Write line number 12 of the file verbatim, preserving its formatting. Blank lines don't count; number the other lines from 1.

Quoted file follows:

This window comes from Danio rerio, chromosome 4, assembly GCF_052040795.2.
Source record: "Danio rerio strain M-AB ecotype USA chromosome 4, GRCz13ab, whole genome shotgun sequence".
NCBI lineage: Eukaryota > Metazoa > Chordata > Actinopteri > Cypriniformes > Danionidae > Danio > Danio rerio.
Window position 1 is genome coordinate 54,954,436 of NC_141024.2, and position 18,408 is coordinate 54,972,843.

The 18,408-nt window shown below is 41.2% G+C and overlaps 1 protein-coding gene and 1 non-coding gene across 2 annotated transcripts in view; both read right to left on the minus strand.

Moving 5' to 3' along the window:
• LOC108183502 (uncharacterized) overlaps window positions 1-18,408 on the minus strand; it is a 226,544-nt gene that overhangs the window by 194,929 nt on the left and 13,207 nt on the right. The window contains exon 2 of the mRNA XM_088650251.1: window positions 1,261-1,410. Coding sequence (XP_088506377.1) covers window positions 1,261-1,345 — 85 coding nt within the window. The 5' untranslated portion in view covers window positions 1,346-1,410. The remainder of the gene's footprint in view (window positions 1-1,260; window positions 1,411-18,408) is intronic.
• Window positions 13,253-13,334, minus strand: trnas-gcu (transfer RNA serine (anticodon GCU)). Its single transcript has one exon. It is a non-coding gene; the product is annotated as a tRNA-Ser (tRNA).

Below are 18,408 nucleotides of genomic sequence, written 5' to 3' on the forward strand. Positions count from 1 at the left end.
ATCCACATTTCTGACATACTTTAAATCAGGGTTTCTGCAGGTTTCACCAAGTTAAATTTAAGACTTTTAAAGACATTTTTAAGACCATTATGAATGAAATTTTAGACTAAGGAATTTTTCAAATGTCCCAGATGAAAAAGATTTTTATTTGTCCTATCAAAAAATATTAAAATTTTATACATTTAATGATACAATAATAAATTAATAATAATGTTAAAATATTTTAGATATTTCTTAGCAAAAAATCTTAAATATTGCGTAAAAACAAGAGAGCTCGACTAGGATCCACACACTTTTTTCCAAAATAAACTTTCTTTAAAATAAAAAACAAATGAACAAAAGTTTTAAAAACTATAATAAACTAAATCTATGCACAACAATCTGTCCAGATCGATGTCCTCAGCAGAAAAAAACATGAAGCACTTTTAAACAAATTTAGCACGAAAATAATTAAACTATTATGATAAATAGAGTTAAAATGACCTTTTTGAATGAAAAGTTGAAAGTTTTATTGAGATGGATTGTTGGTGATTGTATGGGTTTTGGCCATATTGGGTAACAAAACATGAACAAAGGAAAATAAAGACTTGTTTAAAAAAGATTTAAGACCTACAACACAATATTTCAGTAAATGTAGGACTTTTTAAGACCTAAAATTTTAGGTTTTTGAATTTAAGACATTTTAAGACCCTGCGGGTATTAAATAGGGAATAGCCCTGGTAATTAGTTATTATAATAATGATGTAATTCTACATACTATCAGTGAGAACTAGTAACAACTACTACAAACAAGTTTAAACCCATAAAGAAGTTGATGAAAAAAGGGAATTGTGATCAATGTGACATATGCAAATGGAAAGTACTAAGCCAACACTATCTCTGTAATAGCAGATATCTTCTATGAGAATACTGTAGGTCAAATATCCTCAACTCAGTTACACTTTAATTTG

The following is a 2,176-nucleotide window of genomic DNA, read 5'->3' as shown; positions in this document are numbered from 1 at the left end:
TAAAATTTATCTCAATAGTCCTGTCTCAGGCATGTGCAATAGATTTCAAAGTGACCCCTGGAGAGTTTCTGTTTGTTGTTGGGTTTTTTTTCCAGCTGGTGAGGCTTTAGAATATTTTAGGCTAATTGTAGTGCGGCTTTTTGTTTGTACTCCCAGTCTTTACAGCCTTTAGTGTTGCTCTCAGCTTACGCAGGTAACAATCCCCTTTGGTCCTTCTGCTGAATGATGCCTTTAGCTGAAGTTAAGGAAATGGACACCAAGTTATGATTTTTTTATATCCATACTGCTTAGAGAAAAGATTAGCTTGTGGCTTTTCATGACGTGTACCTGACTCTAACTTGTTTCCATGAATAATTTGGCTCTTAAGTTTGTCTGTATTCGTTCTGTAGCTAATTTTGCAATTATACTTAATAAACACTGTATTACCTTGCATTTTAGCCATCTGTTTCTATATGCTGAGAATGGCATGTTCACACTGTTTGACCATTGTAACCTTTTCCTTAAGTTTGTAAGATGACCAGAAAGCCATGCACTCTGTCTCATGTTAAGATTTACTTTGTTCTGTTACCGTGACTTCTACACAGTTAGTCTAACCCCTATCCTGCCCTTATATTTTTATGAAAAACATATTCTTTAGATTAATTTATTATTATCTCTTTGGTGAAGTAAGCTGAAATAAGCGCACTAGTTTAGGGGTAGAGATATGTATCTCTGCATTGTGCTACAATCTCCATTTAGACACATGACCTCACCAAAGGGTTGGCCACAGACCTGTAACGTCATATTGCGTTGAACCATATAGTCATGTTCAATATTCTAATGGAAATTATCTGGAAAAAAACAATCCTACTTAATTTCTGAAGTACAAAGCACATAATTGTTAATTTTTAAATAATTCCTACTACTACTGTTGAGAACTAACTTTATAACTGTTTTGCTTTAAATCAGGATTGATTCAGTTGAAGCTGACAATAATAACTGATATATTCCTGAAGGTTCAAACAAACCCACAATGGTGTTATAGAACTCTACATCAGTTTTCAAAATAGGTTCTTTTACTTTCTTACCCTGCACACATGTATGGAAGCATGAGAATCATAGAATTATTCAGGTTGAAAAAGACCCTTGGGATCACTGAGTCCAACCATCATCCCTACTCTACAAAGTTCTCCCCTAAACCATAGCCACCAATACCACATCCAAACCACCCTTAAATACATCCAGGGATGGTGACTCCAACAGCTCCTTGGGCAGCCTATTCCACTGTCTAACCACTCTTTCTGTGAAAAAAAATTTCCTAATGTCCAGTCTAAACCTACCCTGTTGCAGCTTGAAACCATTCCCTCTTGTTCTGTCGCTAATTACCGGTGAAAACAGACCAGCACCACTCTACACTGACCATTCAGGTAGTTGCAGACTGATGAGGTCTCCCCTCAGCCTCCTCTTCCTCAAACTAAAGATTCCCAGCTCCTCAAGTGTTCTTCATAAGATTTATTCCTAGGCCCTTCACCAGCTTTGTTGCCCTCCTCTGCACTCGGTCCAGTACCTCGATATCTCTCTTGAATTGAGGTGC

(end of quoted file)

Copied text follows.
TAAAATTTATCTCAATAGTCCTGTCTCAGGCATGTGCAATAGATTTCAAAGTGACCCCTGGAGAGTTTCTGTTTGTTGTTGGGTTTTTTTTCCAGCTGGTGAGGCTTTAGAATATTTTAGGCTAATTGTAGTGCGGCTTTTTGTTTGTACTCCCAGTCTTTACAGCCTTTAGTGTTGCTCTCAGCTTACGCAGGTAACAATCCCCTTTGGTCCTTCTGCTGAATGATGCCTTTAGCTGAAGTTAAGGAAATGGACACCAAGTTATGATTTTTTTATATCCATACTGCTTAGAGAAAAGATTAGCTTGTGGCTTTTCATGACGTGTACCTGACTCTAACTTGTTTCCATGAATAATTTGGCTCTTAAGTTTGTCTGTATTCGTTCTGTAGCTAATTTTGCAATTATACTTAATAAACACTGTATTACCTTGCATTTTAGCCATCTGTTTCTATATGCTGAGAATGGCATGTTCACACTGTTTGACCATTGTAACCTTTTCCTTAAGTTTGTAAGATGACCAGAAAGCCATGCACTCTGTCTCATGTTAAGATTTACTTTGTTCTGTTACCGTGACTTCTACACAGTTAGTCTAACCCCTATCCTGCCCTTATATTTTTATGAAAAACATATTCTTTAGATTAATTTATTATTATCTCTTTGGTGAAGTAAGCTGAAATAAGCGCACTAGTTTAGGGGTAGAGATATGTATCTCTGCATTGTGCTACAATCTCCATTTAGACACATGACCTCACCAAAGGGTTGGCCACAGACCTGTAACGTCATATTGCGTTGAACCATATAGTCATGTTCAATATTCTAATGGAAATTATCTGGAAAAAAACAATCCTACTTAATTTCTGAAGTACAAAGCACATAATTGTTAATTTTTAAATAATTCCTACTACTACTGTTGAGAACTAACTTTATAACTGTTTTGCTTTAAATCAGGATTGATTCAGTTGAAGCTGACAATAATAACTGATATATTCCTGAAGGTTCAAACAAACCCACAATGGTGTTATAGAACTCTACATCAGTTTTCAAAATAGGTTCTTTTACTTTCTTACCCTGCACACATGTATGGAAGCATGAGAATCATAGAATTATTCAGGTTGAAAAAGACCCTTGGGATCACTGAGTCCAACCATCATCCCTACTCTACAAAGTTCTCCCCTAAACCATAGCCACCAATACCACATCCAAACCACCCTTAAATACATCCAGGGATGGTGACTCCAACAGCTCCTTGGGCAGCCTATTCCACTGTCTAACCACTCTTTCTGTGAAAAAAAATTTCCTAATGTCCAGTCTAAACCTACCCTGTTGCAGCTTGAAACCATTCCCTCTTGTTCTGTCGCTAATTACCGGTGAAAACAGACCAGCACCACTCTACACTGACCATTCAGGTAGTTGCAGACTGATGAGGTCTCCCCTCAGCCTCCTCTTCCTCAAACTAAAGATTCCCAGCTCCTCAAGTGTTCTTCATAAGATTTATTCCTAGGCCCTTCACCAGCTTTGTTGCCCTCCTCTGCACTCGGTCCAGTACCTCGATATCTCTCTTGAATTGAGGTGC